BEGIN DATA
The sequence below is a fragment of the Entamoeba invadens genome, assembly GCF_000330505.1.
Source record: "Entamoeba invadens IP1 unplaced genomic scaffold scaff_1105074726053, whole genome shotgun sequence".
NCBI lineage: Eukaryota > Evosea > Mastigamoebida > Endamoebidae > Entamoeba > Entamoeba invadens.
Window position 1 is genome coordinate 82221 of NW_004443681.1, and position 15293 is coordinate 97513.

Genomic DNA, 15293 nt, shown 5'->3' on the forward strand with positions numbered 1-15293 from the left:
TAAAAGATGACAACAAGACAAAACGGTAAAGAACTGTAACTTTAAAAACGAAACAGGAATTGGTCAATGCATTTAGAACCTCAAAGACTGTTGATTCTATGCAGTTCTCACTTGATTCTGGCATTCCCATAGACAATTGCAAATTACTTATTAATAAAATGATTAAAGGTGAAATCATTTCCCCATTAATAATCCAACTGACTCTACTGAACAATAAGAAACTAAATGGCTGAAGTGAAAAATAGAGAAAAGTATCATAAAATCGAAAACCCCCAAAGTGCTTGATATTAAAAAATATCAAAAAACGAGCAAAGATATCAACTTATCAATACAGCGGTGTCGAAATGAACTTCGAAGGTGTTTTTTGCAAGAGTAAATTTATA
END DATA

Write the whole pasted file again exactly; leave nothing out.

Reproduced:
The sequence below is a fragment of the Entamoeba invadens genome, assembly GCF_000330505.1.
Source record: "Entamoeba invadens IP1 unplaced genomic scaffold scaff_1105074726053, whole genome shotgun sequence".
NCBI lineage: Eukaryota > Evosea > Mastigamoebida > Endamoebidae > Entamoeba > Entamoeba invadens.
Window position 1 is genome coordinate 82221 of NW_004443681.1, and position 15293 is coordinate 97513.

Genomic DNA, 15293 nt, shown 5'->3' on the forward strand with positions numbered 1-15293 from the left:
TAAAAGATGACAACAAGACAAAACGGTAAAGAACTGTAACTTTAAAAACGAAACAGGAATTGGTCAATGCATTTAGAACCTCAAAGACTGTTGATTCTATGCAGTTCTCACTTGATTCTGGCATTCCCATAGACAATTGCAAATTACTTATTAATAAAATGATTAAAGGTGAAATCATTTCCCCATTAATAATCCAACTGACTCTACTGAACAATAAGAAACTAAATGGCTGAAGTGAAAAATAGAGAAAAGTATCATAAAATCGAAAACCCCCAAAGTGCTTGATATTAAAAAATATCAAAAAACGAGCAAAGATATCAACTTATCAATACAGCGGTGTCGAAATGAACTTCGAAGGTGTTTTTTGCAAGAGTAAATTTATA